Three Burbank high school students, who are also members of the same jazz trio, recently attended the selective Grammy Camp summer program to further their intensive music study.
Drummer and percussionist Kobi Abcede, a senior at Burroughs High School, attended the Grammy Camp in Minneapolis earlier in July. Band members Josh Turner and Evan Mehta attended the Los Angeles Grammy Camp session later in July.
“Grammy Camp was special from the other camps because it was the closest thing I ever felt to being a professional musician,” Abcede commented. “We got to work with other people, not just musicians, and we all collaborated to make something special.”
Bassist Turner, a junior at Burroughs, met Abcede, then a ninth-grader, when Turner was an eighth-grader in middle school jazz band. They joined forces with keyboardist and pianist Mehta, a junior at Burbank High School, after connecting with him at a Burbank-Burroughs combined jazz performance earlier this year.
“Grammy Camp was an incredible experience yet again, it is incredible to be with other musicians and songwriters of a high caliber,” said Mehta, who attended the Los Angeles program for the second year in a row. “To play with world-class musicians and to be able to gain attention from people like the president of Capitol Records, the founder or Earth Wind and Fire, Justin Timberlake’s producer and major artists from around the planet every day is a priceless opportunity.”
In its tenth year, Grammy Camp holds one-week intensive workshops and sessions with music industry veterans and seasoned professional musicians in Minneapolis, Nashville, New York City and Los Angeles. The culmination of each week is the Launch Party, at which program participants jam onstage.
Held at the El Rey Theatre, this year’s Launch Party for the L.A. program brought together the session’s 75 students who performed original material. Hosted by actress and singer Nikki Reed, the event was attended by Atom Factory’s Troy Carter, singer/songwriter Caitlyn Crosby and Roar Management’s Will Ward.
“I feel that my preparation and ability to seize opportunity allowed me to be selected out of thousands of applicants,” Mehta continued. “My advice to other young musicians would be to employ the same preparation and be ready to grind in order to become a full-fledged professional. It is NOT good enough to be just a great pianist, singer or dancer. You need to be able to do it all.”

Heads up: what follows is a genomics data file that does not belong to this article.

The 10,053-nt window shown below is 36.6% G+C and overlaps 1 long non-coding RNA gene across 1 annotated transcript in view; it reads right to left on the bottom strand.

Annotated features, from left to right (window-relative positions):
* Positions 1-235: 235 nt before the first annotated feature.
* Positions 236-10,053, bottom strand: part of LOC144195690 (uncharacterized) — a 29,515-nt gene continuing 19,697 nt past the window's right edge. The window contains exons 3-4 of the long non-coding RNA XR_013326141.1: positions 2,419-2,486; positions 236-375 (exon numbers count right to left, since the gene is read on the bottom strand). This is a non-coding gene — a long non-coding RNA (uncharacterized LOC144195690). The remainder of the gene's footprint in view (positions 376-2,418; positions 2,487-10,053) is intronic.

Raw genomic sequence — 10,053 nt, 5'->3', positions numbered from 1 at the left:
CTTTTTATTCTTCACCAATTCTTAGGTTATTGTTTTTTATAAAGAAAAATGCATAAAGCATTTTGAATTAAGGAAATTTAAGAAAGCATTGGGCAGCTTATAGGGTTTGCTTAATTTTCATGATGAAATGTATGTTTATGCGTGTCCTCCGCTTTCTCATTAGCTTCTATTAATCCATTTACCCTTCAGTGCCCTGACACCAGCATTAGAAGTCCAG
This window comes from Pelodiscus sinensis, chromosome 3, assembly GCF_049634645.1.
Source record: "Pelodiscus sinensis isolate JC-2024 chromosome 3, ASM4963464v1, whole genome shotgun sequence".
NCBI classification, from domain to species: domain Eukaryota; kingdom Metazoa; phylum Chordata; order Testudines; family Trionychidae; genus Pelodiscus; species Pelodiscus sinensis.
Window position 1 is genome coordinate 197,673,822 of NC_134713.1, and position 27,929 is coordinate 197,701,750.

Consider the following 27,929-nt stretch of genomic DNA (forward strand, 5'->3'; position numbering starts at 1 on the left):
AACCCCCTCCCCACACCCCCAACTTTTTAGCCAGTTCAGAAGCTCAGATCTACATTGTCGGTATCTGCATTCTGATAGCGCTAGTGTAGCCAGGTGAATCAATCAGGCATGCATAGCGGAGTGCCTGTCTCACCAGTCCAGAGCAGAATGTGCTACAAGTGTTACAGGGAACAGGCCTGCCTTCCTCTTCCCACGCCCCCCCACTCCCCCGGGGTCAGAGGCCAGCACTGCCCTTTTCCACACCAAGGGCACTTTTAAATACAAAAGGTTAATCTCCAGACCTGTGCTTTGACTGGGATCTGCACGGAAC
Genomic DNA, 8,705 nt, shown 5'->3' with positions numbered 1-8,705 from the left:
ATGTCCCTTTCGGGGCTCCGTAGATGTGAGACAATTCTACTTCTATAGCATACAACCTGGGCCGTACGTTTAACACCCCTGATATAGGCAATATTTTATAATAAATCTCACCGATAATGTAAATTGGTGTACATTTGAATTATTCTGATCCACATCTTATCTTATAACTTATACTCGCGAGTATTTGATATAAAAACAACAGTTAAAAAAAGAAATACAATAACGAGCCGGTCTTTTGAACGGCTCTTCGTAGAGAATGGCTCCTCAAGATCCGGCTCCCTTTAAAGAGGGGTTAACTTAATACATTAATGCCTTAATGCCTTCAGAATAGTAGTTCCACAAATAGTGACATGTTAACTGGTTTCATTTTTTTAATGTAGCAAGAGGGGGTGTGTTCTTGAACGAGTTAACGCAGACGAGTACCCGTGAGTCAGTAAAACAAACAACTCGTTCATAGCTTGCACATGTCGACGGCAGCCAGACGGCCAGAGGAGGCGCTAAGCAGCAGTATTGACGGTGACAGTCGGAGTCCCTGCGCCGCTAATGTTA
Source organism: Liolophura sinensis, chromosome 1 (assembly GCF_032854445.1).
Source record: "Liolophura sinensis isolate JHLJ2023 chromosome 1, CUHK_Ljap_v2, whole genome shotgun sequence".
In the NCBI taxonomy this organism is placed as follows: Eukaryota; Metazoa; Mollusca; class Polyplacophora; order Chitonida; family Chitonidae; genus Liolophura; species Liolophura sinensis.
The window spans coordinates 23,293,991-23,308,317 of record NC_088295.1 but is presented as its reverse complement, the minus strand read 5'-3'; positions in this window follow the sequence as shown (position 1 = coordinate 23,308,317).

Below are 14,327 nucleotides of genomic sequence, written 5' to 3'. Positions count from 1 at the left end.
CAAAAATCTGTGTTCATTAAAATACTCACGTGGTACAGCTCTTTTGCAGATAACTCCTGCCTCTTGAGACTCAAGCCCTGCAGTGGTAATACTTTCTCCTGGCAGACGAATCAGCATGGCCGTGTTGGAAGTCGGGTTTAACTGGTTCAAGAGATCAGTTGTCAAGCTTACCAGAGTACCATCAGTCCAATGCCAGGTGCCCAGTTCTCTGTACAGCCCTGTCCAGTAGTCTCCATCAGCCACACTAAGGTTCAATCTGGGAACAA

Turner plays electric and upright bass and basically is self-taught. After joining middle school band in sixth grade, he continues to explore his love of music, playing in the Burroughs high school band and jamming with other local musicians like Abcede and Mehta.
“I am really influenced by Early funk like, Parliament Funkadelic, Brothers Johnson, Kool and the Gang, KC and the Sunshine Band and Chic,” he said. “I am also influenced by Ray Brown, Paul Chambers, and Jaco Pastorius.”
Mehta took formal piano lessons until age 12. Since that time, he says he’s been self-taught from books and recordings. He also plays in the Burbank High School band program.
“I ran a jazz trio my sophomore year that played at reputable clubs in LA, most notably Vitellos, Vibratos and LA Live,” Mehta continued. “Now, I am in the process of creating a fusion band with some college musicians, writing for film, producing and writing R&B/Hip Hop tracks, learning how to mix and master tracks and forming business connections with older industry professionals.”
“We play mostly Latin and straight-ahead jazz standards that I have rearranged or re-harmonized,” Mehta said about the as-yet-unnamed Burbank high school trio. “We also play fusion, neo-soul and funk. None of my groups work with a teacher, they are self-led; however we have been approached by very reputable mentors such as Gordon Goodwin, Russell Ferrante, Ron Jones, Pat Senatore and others.”
At a recent rehearsal in Burbank, the trio sounded well put-together, running through recognizable jazz standards. The group intends to play at local school functions and around the L.A. area in the coming year.